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T-Space at The University of Toronto Libraries >
Journal of Medical Internet Research >
Volume 1 (1999) >

Please use this identifier to cite or link to this item: http://hdl.handle.net/1807/4479

Title: EMB3/389: Information Systems for Evidence-based Healthcare: status, issues and perspectives
Authors: Jayaram, N
Keywords: Abstract
Evidence-based Healthcare
Healthcare Information Systems
Maturity Level
Issue Date: 19-Sep-1999
Publisher: Gunther Eysenbach; Centre for Global eHealth Innovation, Toronto, Canada
Citation: N Jayaram. EMB3/389: Information Systems for Evidence-based Healthcare: status, issues and perspectives. J Med Internet Res 1999;1(suppl1):e23 <URL: http://www.jmir.org/1999/suppl1/e23/>
Abstract: [This item is a preserved copy and is not necessarily the most recent version. To view the current item, visit http://www.jmir.org/1999/suppl1/e23/ ] Introduction: In the United Kingdom, the National Health Service (NHS) has embarked on the formation of health action zones for the delivery of good quality community-centric healthcare. It is recognised that the evidence-based healthcare practice is critical in this venture, and the optimistic projection is that community-centric healthcare encompassing medical, dental, nursing, health visiting, optical and pharmaceutical services will be brought under the evidence-based healthcare practice framework. The evidence-based medicine and its practice in its 'first wave' with its six steps provided a paradigm shift in the clinical practice by integrating experiential and external evidence with clinical practice to arrive at clinical decisions and establish disease management framework. The internet was rightly considered as the key player in the evidence-based healthcare practice. The shortcomings of this global system has constrained the wide-spread application of the evidence-based practice. Methods: We will first take an in-depth look at the relevance, quality and accessibility issues, by presenting examples from respiratory and metabolic disease domains, particularly from the classes of paediatric metabolic disorders. While analysing the information presented, we will also assess to what degree the information needs of clinicians as well as patient/home-carers are met. We will examine what is required in terms of structure, protocols, information storage and access to meet the two often disparate needs. Results: We will argue that the information should be in a form that enables their effective assimilation thereby enhancing the usage of the evidence-based practice. Concepts of componentware, model-based information- bayesian causal graphs will presented with examples. Examples of emerging database implementations will be referred to in these examples. Our on-going research work on MEDINFONET, and models of domain-specific software agents for knowledge management will be presented. Discussion: The service-centric model of the next generation internet presents a bright perspective. From the evidence-based healthcare practice point-of-view, its differential service (diff-serv) facility with emphasis on classes of services will largely meet the speed of access requirement. The 'object web' with data integration facility, digital libraries, domain-specific search agents etc.. will provide a better information quality. We argue that models and metrics for information systems and its environment are needed, and in this connection present a five-layer maturity model for evidence-based healthcare practice.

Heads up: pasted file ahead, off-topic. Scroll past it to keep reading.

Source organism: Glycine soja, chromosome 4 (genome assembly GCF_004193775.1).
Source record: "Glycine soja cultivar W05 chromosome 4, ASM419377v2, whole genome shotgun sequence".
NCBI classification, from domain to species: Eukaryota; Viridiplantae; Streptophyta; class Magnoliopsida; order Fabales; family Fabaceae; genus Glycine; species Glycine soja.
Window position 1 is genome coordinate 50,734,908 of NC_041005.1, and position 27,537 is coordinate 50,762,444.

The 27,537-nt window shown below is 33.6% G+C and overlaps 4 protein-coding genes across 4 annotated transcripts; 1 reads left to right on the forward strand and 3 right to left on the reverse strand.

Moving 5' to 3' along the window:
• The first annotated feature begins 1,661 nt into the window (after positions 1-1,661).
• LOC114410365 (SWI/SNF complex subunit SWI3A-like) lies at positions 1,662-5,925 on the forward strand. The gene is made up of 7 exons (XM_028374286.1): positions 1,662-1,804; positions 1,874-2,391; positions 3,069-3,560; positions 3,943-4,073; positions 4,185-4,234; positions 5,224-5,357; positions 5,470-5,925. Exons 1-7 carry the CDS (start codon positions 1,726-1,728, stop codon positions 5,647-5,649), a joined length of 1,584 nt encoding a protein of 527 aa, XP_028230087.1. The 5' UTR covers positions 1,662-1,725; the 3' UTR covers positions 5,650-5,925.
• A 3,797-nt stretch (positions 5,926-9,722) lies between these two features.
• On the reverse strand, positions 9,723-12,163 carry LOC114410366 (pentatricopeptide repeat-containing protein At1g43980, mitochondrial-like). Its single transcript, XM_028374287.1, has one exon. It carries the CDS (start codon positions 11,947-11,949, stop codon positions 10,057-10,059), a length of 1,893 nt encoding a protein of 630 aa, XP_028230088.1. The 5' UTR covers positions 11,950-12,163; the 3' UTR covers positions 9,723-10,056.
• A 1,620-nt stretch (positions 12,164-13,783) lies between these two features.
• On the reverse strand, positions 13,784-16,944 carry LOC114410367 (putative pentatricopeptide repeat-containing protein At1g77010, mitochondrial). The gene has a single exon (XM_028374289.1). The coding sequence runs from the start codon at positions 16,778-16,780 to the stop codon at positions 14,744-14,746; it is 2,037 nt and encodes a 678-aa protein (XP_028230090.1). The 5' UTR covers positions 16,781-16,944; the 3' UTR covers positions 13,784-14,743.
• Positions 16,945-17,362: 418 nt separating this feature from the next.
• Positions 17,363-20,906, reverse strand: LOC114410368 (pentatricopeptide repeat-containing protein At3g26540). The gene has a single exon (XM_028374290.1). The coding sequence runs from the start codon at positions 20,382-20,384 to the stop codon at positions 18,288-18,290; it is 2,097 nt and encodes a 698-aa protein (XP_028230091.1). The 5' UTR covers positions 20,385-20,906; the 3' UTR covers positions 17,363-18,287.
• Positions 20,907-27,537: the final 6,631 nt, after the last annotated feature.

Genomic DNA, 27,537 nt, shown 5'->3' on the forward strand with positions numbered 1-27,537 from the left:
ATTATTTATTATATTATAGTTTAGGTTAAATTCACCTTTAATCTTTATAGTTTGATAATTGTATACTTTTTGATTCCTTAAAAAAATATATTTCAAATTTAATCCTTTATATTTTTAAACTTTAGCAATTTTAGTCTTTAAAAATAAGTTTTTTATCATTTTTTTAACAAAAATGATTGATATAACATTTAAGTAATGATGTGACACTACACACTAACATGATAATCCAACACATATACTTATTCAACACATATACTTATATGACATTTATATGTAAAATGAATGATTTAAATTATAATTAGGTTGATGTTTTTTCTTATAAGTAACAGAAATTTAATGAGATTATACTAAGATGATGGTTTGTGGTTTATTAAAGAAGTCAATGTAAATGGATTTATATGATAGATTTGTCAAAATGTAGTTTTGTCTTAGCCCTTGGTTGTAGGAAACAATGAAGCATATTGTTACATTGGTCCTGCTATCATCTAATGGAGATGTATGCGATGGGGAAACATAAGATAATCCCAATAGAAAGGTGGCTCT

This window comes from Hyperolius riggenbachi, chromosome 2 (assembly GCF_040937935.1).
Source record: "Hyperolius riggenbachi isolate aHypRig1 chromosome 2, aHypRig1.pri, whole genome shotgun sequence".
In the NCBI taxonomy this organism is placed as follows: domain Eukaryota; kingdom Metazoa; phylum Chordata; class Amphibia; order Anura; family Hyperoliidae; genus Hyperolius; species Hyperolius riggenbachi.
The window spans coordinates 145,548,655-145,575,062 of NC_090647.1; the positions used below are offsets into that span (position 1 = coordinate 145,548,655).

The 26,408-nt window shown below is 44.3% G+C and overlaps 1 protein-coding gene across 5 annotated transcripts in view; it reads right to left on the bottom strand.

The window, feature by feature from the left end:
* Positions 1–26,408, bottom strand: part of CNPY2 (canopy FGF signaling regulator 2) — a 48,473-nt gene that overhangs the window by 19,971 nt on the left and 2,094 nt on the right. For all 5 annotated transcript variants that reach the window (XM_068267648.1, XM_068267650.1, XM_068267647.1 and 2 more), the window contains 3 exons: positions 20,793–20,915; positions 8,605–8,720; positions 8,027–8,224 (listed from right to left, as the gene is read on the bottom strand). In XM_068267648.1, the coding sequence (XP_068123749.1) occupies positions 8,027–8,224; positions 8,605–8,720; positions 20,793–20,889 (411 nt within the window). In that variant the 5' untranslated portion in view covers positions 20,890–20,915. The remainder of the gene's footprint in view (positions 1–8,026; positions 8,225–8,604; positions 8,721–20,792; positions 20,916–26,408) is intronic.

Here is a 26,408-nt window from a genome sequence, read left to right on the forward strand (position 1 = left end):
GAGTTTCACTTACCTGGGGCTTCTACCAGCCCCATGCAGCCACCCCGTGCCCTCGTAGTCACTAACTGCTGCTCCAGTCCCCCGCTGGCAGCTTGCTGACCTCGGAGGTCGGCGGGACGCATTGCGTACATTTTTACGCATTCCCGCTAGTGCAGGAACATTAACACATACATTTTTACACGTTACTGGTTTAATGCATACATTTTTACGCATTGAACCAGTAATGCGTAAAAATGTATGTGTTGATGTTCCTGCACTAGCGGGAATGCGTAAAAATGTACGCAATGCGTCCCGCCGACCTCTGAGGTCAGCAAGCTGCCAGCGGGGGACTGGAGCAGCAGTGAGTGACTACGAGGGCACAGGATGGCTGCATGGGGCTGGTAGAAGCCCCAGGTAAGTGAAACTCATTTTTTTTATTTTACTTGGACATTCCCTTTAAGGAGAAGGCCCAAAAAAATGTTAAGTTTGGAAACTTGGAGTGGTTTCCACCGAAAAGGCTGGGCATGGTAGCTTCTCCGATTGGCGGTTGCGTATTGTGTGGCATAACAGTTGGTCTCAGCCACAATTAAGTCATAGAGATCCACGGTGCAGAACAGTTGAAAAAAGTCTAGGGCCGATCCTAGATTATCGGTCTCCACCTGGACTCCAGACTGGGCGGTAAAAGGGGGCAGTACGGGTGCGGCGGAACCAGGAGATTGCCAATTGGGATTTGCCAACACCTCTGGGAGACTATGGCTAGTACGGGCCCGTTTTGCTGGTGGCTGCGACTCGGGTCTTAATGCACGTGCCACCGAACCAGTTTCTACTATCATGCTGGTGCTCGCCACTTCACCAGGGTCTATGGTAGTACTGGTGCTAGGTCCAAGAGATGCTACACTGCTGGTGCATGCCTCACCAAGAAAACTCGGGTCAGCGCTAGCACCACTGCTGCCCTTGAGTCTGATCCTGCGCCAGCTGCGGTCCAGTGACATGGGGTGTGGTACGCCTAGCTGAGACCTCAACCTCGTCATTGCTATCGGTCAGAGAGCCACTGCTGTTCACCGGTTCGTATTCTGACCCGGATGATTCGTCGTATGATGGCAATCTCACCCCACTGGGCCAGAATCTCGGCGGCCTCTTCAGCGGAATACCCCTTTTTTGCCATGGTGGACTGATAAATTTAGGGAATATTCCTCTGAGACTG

URI: http://hdl.handle.net/1807/4479
ISSN: 1438-8871
Other Identifiers: doi:10.2196/jmir.1.suppl1.e23
Rights: Copyright (cc) Retained by author(s) under a Creative Commons License: http://creativecommons.org/licenses/by/2.0/
Appears in Collections:Volume 1 (1999)

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